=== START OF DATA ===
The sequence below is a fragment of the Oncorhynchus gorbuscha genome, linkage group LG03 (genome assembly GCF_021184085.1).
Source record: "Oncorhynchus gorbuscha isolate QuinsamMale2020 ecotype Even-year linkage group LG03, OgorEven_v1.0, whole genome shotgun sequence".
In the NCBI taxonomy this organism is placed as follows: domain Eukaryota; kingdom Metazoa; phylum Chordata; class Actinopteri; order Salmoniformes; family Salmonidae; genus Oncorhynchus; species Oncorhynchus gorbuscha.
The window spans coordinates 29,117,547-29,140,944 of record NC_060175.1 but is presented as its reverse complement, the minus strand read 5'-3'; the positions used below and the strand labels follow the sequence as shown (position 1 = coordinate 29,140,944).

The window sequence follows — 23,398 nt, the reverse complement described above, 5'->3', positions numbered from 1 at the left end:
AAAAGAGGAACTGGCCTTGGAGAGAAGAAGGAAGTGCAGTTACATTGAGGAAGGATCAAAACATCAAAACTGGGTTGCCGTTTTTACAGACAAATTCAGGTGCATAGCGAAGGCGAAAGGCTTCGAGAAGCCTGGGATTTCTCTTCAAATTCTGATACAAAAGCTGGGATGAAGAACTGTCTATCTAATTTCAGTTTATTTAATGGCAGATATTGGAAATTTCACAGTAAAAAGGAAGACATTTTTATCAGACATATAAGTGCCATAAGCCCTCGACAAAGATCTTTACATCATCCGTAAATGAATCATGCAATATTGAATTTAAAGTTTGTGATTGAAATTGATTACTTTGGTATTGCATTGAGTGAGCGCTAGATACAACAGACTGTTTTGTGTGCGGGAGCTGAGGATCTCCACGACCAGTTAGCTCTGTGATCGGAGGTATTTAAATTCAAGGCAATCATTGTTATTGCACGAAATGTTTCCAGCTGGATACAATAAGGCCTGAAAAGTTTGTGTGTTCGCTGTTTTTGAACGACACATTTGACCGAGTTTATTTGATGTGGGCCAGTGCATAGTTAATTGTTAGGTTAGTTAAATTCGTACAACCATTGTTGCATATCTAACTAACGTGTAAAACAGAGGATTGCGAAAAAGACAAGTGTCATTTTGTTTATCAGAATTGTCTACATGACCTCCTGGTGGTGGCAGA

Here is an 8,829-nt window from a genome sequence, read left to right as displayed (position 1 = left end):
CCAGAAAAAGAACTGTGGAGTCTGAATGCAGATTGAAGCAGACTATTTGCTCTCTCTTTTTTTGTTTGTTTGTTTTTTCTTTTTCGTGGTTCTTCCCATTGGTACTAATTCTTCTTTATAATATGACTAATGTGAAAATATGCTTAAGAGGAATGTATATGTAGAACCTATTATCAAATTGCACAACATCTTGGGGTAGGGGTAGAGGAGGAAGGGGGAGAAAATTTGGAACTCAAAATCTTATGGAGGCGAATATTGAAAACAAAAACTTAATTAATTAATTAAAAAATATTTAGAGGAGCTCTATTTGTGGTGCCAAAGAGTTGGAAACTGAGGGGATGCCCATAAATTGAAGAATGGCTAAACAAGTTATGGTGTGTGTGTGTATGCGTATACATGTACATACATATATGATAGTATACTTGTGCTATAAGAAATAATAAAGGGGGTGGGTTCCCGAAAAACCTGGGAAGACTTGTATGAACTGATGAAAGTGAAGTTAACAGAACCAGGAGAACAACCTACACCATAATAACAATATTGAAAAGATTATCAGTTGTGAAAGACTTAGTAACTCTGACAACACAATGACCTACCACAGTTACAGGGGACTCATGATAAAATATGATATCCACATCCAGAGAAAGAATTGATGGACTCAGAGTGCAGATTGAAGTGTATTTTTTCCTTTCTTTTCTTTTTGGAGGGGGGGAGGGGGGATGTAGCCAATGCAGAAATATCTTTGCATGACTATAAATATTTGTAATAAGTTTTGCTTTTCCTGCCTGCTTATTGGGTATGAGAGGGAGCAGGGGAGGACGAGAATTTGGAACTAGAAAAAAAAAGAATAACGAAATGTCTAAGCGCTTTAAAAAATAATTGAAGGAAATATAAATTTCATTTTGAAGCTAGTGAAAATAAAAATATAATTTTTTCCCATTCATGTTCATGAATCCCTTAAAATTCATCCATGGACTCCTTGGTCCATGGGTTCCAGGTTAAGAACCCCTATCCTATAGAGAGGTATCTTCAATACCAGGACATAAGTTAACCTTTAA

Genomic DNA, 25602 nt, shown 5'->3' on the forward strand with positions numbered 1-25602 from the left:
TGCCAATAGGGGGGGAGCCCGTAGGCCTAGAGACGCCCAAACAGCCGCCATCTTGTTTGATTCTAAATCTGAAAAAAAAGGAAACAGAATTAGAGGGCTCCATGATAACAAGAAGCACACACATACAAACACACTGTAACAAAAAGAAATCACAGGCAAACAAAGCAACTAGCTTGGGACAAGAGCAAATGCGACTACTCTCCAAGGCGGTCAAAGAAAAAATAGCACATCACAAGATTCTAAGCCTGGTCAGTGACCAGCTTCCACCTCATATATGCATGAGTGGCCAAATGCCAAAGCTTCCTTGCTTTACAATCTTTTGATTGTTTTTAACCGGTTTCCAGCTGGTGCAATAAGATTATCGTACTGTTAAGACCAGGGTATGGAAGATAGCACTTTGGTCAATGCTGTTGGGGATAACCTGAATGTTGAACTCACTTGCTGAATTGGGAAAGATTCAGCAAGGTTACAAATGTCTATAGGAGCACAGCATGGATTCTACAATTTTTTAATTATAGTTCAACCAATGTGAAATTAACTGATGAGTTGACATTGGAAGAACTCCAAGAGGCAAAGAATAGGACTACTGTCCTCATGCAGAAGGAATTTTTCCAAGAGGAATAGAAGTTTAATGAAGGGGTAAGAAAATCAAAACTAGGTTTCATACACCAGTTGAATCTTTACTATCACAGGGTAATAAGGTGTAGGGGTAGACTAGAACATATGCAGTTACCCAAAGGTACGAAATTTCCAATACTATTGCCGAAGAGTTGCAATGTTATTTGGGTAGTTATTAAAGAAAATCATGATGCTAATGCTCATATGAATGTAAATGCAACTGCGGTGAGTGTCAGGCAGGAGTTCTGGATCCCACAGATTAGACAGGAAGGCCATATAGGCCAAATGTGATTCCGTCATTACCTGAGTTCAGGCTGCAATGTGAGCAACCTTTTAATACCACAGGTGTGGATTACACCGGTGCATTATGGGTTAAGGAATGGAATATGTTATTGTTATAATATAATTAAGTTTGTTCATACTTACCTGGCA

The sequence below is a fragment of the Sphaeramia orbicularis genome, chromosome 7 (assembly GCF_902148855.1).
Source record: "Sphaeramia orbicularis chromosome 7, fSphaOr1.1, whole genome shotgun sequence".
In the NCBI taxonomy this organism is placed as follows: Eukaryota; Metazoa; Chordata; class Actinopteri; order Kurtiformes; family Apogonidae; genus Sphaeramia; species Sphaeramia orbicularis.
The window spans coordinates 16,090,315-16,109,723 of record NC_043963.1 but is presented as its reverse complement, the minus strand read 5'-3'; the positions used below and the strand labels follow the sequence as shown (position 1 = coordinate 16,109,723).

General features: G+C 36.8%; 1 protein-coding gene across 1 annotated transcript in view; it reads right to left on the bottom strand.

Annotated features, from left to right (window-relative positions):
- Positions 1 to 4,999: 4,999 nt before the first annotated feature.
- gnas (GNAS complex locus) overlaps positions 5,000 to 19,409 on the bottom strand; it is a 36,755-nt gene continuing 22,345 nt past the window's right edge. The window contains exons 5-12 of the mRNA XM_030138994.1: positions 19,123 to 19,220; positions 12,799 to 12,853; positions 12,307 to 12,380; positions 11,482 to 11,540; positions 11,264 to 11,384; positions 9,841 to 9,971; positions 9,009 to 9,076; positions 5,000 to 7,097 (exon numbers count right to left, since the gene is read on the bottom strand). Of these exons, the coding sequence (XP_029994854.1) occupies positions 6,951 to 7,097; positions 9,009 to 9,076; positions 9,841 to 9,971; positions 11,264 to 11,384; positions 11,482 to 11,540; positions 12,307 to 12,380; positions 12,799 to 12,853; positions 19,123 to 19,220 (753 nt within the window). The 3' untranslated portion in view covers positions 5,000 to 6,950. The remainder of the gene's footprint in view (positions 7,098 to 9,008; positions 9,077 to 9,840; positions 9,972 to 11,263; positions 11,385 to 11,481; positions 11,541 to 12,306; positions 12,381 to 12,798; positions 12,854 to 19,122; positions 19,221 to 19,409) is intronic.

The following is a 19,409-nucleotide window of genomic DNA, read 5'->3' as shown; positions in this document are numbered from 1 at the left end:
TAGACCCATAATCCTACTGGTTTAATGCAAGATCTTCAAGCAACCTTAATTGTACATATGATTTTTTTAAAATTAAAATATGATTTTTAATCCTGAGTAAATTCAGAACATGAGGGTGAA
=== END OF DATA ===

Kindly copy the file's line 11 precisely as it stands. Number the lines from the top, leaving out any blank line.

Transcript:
The sequence below is a fragment of the Sphaeramia orbicularis genome, chromosome 7 (assembly GCF_902148855.1).